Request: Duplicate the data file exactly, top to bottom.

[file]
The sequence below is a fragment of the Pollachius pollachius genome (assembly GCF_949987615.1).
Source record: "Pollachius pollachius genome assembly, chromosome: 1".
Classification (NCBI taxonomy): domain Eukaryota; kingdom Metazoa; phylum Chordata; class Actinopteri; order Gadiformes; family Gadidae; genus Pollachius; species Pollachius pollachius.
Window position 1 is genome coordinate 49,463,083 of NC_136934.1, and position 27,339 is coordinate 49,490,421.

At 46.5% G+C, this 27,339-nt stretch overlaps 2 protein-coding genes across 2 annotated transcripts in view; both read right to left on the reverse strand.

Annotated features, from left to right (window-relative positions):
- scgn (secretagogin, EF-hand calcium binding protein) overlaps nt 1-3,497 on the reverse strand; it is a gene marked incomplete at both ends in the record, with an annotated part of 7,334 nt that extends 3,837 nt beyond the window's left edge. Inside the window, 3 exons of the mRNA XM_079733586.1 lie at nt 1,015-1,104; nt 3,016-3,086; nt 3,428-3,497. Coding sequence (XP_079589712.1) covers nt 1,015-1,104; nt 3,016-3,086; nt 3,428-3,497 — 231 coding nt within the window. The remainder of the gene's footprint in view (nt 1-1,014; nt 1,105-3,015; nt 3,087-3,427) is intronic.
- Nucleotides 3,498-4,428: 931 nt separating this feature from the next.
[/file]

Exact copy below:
The sequence below is a fragment of the Pollachius pollachius genome (assembly GCF_949987615.1).
Source record: "Pollachius pollachius genome assembly, chromosome: 1".
Classification (NCBI taxonomy): domain Eukaryota; kingdom Metazoa; phylum Chordata; class Actinopteri; order Gadiformes; family Gadidae; genus Pollachius; species Pollachius pollachius.
Window position 1 is genome coordinate 49,463,083 of NC_136934.1, and position 27,339 is coordinate 49,490,421.

At 46.5% G+C, this 27,339-nt stretch overlaps 2 protein-coding genes across 2 annotated transcripts in view; both read right to left on the reverse strand.

Annotated features, from left to right (window-relative positions):
- scgn (secretagogin, EF-hand calcium binding protein) overlaps nt 1-3,497 on the reverse strand; it is a gene marked incomplete at both ends in the record, with an annotated part of 7,334 nt that extends 3,837 nt beyond the window's left edge. Inside the window, 3 exons of the mRNA XM_079733586.1 lie at nt 1,015-1,104; nt 3,016-3,086; nt 3,428-3,497. Coding sequence (XP_079589712.1) covers nt 1,015-1,104; nt 3,016-3,086; nt 3,428-3,497 — 231 coding nt within the window. The remainder of the gene's footprint in view (nt 1-1,014; nt 1,105-3,015; nt 3,087-3,427) is intronic.
- Nucleotides 3,498-4,428: 931 nt separating this feature from the next.